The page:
The issue of Christians owning and using guns, especially against other humans, has been debated almost since firearms and gunpowder appeared in Europe in the 13th century. In today’s fragmented religious environment, many opinions are advanced in churches, in the public square, and on media. Seventh-day Adventist Christians, often influenced by polarizing political, social, or cultural viewpoints, debate this issue both publicly and privately. We asked two authors with contrasting opinions to engage in an imagined conversation with a respected Adventist friend who holds a different opinion about this divisive topic, each explaining their viewpoint from a Christian and Adventist biblical worldview.—Editors.
Scripture assumes a theology of protection. Consider the nuanced laws regarding whether a woman’s cry can be heard if she is attacked (Deut. 22:22-27). There is no command for her rescue. It is assumed that the community would save her upon hearing her scream. It seems some moral obligations are so obvious that God doesn’t need to command them.
He simply expects others to rescue as He rescues when hearing their cries: “You shall not wrong a sojourner or oppress him . . . . You shall not mistreat any widow or fatherless child. If you do mistreat them, and they cry out to me, I will surely hear their cry, and my wrath will burn, and I will kill you with the sword” (Ex. 22:21-24, ESV).
The words for “oppress” and “mistreat” can also be translated “afflict, crush, treat violently,” or even “destroy.” No wonder God invokes lethal force, i.e., the sword, to defend these groups. He is saving their lives.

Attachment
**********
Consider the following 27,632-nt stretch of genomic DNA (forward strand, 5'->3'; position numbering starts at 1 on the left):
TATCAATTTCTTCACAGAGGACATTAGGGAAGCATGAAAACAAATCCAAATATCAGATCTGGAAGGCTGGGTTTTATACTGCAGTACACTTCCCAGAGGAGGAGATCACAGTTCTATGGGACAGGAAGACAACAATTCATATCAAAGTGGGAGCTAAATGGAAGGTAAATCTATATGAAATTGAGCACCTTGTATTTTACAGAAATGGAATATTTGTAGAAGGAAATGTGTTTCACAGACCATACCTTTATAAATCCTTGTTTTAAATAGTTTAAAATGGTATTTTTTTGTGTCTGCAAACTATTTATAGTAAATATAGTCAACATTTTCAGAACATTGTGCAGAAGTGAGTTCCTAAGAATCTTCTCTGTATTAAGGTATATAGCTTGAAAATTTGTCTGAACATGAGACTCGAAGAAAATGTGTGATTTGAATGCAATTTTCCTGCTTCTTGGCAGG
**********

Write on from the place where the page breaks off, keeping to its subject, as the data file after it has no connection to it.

So what does this have to do with carrying guns? At the core, a gun is an extension of a theology of protection when used appropriately. The practical question is: What provides the best chances of defending innocent lives against lethal threat? Depending on the situation, a firearm, in well-trained hands, can be a shield of protection.
Many Christians, however, are convinced that carrying guns is out of harmony with Christ’s teachings and therefore not an option. Let’s consider these concerns.
Violence and Reducing the Tragedy
Violence—intentional, casual, celebrated or regretted—is the spirit of the age. No wonder that well-meaning intellectuals and activists, seeking to root out violence, have focused on guns. For many, guns are synonymous with violence, and if any group should be avoiding violence in all forms, it should be Christians.
If an attacker is shot by a Christian in self-defense, is that violence? If the standard definition of violence is used as intentional use of force with a likely result of injury or death, then yes, the Christian gun owner is committing an act of violence. (Note: if that definition is used, then any fighting, with or without a weapon, is violence.) But there’s a problem. Using violence as the only contextual category provides no substantial moral difference between whether the defender kills the aggressor, or the aggressor kills the defender. Violence would have been committed either way, with the same result—the loss of one life.
But our God-given moral intuition perceives that although any loss of life is tragic, the tragedy of an innocent life lost is greater than the tragedy of a murderer being killed to prevent more murders. The question to ask is not "How does one eliminate violence in a lethal situation?" Violence is going to be committed whether we like it or not. The question is "How does one reduce the tragedy of inevitable violence?" A gun in the right hands can be used ethically to reduce the tragedy of violence. Simply think of a mass shooter being stopped by a civilian gun carrier. If that’s the circumstance, it’s hard to conceive that a Christian can be morally guilty for using a firearm to that end. In fact, we don’t condemn those who reduce tragedy; instead, we call them heroes.